Pan-European buyout house Candover is suspending investing from the fund it raised in 2008 for the next six months in order to “explore options for it’s future”. At this point, it’s options seem most likely to be either a competitor buying out the firm, or to simply wind-down Candover altogether with a skeleton staff selling off the portfolio companies. If it were to end, it would be a fizzle of an finale to a firm that was founded back in 1980 and listed on the exchange in 1984.
To say Candover has had a tough go of things since the start of the financial crisis would be a horrendous simplification of the situation. Cracks began to show after the company failed to make good on its €1 billion commitment to the €3 billion 2008 fund. It’s already written down the value of its portfolio by more than one-third (from £483.6 million in December 2007 to £310 million), and six of the firm’s 22 investments have been written down to zero.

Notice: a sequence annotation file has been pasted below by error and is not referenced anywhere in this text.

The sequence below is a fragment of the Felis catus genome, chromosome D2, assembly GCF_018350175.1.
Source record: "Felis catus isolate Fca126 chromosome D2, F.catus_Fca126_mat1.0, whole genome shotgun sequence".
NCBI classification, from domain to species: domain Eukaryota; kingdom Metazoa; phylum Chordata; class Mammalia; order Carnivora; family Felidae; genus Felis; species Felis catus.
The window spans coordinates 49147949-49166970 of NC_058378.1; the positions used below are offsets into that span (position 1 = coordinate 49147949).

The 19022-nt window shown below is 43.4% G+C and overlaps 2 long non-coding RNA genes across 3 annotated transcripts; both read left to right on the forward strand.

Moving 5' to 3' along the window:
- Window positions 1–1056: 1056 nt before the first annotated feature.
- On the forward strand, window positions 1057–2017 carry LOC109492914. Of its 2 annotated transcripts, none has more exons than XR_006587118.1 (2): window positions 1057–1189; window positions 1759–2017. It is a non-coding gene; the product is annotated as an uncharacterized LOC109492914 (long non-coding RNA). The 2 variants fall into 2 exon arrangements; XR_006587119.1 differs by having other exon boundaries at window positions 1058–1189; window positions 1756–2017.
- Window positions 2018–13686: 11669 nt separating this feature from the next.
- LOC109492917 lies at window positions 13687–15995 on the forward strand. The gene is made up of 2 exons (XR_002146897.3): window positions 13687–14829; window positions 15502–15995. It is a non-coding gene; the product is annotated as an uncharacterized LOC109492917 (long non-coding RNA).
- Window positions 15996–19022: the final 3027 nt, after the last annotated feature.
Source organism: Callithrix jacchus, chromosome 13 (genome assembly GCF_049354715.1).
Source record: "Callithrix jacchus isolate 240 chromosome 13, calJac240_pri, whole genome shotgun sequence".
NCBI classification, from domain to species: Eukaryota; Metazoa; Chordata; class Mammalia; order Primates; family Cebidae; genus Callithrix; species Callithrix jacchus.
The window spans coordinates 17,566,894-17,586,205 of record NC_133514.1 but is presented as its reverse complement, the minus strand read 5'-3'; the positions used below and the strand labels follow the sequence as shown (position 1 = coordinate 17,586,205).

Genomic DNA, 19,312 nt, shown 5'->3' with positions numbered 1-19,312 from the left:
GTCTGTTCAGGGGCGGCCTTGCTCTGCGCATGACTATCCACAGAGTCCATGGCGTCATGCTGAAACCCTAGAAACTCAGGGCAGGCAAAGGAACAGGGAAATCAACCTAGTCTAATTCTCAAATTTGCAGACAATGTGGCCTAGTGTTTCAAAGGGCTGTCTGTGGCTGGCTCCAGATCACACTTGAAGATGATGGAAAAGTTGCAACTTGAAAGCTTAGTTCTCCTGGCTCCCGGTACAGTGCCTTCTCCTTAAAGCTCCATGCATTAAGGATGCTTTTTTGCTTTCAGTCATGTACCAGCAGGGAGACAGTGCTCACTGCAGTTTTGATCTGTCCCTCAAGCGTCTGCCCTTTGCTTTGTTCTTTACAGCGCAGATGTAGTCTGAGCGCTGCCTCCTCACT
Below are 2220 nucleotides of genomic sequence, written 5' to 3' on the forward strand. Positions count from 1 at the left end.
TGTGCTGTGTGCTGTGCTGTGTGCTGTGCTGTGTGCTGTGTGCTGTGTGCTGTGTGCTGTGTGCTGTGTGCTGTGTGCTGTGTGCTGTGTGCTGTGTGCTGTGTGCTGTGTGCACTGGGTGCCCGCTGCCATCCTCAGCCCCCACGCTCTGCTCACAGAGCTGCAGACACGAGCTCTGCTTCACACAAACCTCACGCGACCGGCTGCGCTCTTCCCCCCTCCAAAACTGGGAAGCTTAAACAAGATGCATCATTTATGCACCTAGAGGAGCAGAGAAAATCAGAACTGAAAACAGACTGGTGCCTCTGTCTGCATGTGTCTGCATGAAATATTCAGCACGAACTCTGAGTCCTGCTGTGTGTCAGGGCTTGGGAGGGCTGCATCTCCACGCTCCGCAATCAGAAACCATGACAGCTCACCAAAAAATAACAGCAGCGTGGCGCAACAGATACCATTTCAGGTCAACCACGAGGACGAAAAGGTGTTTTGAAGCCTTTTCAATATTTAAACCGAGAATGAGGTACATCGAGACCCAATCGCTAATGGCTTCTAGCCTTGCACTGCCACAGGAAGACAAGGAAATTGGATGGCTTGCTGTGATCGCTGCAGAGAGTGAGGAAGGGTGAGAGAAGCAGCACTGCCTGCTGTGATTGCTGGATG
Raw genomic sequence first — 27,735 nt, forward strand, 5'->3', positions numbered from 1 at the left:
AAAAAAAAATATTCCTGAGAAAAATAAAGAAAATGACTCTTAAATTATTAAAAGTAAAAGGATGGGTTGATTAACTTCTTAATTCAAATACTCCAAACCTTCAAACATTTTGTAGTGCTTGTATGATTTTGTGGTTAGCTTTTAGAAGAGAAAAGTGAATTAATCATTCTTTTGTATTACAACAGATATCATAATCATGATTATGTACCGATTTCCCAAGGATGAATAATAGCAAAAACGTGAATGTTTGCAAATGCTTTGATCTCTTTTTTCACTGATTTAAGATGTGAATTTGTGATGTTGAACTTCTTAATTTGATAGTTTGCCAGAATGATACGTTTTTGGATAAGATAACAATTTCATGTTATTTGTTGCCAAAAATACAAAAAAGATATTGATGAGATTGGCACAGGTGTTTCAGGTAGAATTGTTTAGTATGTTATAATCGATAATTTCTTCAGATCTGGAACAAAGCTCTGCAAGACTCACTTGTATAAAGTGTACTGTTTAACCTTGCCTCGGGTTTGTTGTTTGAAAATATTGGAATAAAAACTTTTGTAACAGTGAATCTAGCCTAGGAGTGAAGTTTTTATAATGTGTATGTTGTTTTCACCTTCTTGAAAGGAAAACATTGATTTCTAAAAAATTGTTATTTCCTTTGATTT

Speaking of the 2008 fund, the only investment it’s made so far is the £1.6 billion acquisition of oil services company Expro International in April 2008 (have to point out that this deal was made jointly with Candover’s 2005 fund). From here on out, LPs will pay management fees based only on the Expro investment rather than the full value of the fund’s commitments.
On a positive note (sort of), Candover’s share price rose 17% on announcement of the six-month hiatus.